This could be a rare chance for the government to reinvent a sector that has little regulation and is notorious for unsafe labour and health practices.
The Modi government last week announced that ship breaking, an activity that was under the Ministry of Steel, would be reassigned to the Ministry of Shipping. This could result in the creation of more ship-breaking ports modelled on the lines of the world’s largest ship-breaking centre in Alang, Gujarat.
The decision reflects a larger change in the orientation of the industry from merely recycling steel to feed national production in the 1980s to positioning India as the global centre for ship breaking. Activists say that this should be an opportunity for the hazardous ship-breaking sector in India to reinvent itself.
“I would hesitate to call this an industry,” said Ravi Agarwal, director of Toxics Link, a non-governmental organisation that has been working on the issue of toxins in ship recycling since 1992. “There is no clarity on who the owners are, what proper transaction values are, when do clearances come in. It would be much better if all of this is made above board.”
The ship recycling sector, which is estimated to earn annual revenues of Rs 2,500 crores, employs approximately 40,000 workers. Ships to be scrapped are rammed into the beach at high tide. Once the tide recedes, workers begin to dismantle the ship from front to back. As they remove parts of the ship, they haul the remnants further up the beach, eventually drawing the entire ship in. The largest problem with beaching, apart from the high risk to labour, is that dangerous chemicals often leak into the sea.
Alang’s yards practice beaching along a 10-kilometre stretch of sand by the Gulf of Cambay. The entire shoreline is managed by the Gujarat Maritime Board, but it is actually run by a collective of dozens of private ship recyclers who have to bid for places along the beach.
The owners of these yards seem to regard the government’s potential move as merely a matter of nomenclature.
“This will have no effect on our business,” said KB Tayal, vice president of the Ship Recycling Industries Association (India), an industry group in Alang. All companies in Alang and Sosiya must compulsorily be members of the association before they can get permission from the Gujarat Maritime Board to begin cutting.
Business is certainly booming. According to data from the association, more ships are being broken at Alang today than ever before.
“They will make whatever policies they have to make, but they cannot go against the industries either way,” said Tayal. “When you look at it in terms of pricing, the Ministry of Steel was better equipped for that. But the Ministry of Shipping can look into other aspects.”
No safety standards
However, the industry is rife with hazards that the Ministry of Steel did not address. These were responsibilities of the Directorate of Health and Safety, and the Ministry of Environment and Forests.
Fires, contamination by such chemicals as asbestos and tributyltin and workers accidents are the biggest problems in Alang today, said Rohit Prajapati, an environmentalist who has been working there for several years. On June 28, for instance, five workers died in an explosion caused by a gas leak at in a ship at Alang. Seven others were injured. The ship had not been adequately drained of gas.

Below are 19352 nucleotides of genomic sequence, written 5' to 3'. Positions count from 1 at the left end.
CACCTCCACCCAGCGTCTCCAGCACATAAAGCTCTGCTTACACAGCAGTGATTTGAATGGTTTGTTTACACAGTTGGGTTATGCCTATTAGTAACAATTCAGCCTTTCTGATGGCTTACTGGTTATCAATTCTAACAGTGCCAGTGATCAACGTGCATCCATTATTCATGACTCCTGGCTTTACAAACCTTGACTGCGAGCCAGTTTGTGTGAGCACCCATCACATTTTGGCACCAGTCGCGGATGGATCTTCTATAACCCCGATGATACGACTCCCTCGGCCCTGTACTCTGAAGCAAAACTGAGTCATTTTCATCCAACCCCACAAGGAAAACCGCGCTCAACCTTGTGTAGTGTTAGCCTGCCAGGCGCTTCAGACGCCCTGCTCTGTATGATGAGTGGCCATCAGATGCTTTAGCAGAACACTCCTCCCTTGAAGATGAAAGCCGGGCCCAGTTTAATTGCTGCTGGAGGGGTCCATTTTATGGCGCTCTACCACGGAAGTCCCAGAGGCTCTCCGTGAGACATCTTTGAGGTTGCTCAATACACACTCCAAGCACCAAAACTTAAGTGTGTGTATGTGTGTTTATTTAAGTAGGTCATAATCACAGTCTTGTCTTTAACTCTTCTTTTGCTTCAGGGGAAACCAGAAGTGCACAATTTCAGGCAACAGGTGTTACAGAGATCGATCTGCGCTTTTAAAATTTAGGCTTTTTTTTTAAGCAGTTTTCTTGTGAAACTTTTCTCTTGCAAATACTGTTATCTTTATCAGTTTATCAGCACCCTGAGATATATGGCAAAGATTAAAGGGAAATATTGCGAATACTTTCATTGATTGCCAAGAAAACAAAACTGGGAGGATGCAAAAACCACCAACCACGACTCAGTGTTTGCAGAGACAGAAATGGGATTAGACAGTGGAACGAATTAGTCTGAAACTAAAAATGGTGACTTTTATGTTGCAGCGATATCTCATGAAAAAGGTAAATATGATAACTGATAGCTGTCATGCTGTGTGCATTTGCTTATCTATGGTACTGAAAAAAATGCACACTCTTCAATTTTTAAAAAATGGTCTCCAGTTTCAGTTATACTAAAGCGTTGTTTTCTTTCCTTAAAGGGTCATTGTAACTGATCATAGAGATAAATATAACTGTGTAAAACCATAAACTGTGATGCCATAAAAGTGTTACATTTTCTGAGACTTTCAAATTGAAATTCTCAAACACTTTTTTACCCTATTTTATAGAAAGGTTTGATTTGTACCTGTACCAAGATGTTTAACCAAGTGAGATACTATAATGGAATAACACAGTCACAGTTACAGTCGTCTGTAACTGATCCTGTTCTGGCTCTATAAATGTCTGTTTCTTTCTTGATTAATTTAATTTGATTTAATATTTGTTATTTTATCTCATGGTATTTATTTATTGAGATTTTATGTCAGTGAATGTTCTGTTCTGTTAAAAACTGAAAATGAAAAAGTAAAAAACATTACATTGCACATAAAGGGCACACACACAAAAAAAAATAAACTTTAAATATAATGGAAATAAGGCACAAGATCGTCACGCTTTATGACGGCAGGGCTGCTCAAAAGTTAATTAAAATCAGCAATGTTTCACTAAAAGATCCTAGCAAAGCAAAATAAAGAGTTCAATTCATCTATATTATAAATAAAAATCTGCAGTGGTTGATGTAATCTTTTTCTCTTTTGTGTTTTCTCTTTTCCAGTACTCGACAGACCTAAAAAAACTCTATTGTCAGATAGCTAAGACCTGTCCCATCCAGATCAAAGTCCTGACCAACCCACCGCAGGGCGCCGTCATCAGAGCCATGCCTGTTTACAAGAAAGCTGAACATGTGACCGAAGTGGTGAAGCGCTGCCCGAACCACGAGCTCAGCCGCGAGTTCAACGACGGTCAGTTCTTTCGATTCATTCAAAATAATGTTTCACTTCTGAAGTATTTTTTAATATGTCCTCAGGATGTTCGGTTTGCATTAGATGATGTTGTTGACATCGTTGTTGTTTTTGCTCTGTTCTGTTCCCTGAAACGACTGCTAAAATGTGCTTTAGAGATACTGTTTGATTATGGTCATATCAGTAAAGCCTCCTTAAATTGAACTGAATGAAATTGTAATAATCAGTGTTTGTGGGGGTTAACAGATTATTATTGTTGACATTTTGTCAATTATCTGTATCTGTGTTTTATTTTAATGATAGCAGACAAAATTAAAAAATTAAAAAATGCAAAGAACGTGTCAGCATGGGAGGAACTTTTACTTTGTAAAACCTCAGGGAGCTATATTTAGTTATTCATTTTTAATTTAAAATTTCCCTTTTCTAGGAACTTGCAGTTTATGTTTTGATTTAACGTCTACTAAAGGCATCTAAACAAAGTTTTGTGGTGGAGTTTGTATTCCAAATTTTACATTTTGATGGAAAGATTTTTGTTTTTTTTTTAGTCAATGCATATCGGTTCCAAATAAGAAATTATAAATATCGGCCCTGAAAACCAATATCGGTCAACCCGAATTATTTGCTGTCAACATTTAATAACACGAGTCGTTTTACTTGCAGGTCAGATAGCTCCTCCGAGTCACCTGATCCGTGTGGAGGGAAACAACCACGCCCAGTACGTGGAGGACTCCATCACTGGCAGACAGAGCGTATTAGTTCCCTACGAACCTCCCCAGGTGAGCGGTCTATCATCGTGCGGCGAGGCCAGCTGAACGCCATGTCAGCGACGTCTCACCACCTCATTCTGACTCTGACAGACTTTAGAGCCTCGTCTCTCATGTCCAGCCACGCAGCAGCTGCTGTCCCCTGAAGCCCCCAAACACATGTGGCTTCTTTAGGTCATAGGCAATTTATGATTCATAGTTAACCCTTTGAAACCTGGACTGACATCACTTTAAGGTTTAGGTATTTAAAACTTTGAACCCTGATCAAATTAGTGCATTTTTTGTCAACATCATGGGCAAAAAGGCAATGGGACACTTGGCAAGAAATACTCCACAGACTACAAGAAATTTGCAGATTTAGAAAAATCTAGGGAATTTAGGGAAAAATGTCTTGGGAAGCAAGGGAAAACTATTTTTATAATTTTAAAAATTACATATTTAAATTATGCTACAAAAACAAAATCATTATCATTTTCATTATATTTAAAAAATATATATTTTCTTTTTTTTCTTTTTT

Gujarat’s Directorate of Industrial Safety and Health says that 460 people have died since the Alang yard opened in 1983, an average of 15 each year. But activists working in the area estimate that the total number could be 50 times higher, counting the fatalities reported in small local newspapers.
“If you talk to hospitals, officers with the directorate and even doctors off the record, they will admit the reality of the situation,” said Prajapati,
Tayal was not as concerned.
“Every industry has accidents,” he said. “Some might have more than others. Even though it happens, it might be due to negligence of workers, or of the machinery. When it happens, no problem. We pay compensation to workers and a penalty to the government.”
Prajapati does not believe the move will benefit the workers.
“They are building up a structure where only one department can make point in court of law,” said Prajapati. “Multiple departments can confuse the court, where you might have one department that stands against the industry. Modi had assured the industry that he would do this while campaigning.”
No industry evaluation
While India’s other recycling industries have clearly framed environmental guidelines, Agarwal says ship recycling remains murky. India has refused to allow the World Bank and the European Commission to assess labour conditions at ship-recycling yards. The only study in recent times was undertaken jointly by the National Human Rights Commission and the Tata Institute of Social Sciences. It concluded on May 30, but the findings have not yet been released officially.
“It is unfair to compare India’s yards to ones in the US,” said Tayal. “EU and WB should not come here. If you see in West Bengal [where many workers at Alang come from], they don’t get any work. The highest pay scale for them in India is at Alang only.”
Agarwal believes otherwise.
“On ship building we have no accepted best practice [in terms of government regulations],” said Agarwal. “We are just going merrily ahead with beaching. If you’re building now and want foreign ships to come in, why would you not invest in a proper ship-breaking industry? You can create jobs and do it properly.”
Source: scroll IN. 13 August 2014http://scroll.in/article/why-the-decision-to-make-shipping-ministry-responsible-for-ship-breaking-could-save-lives?id=674095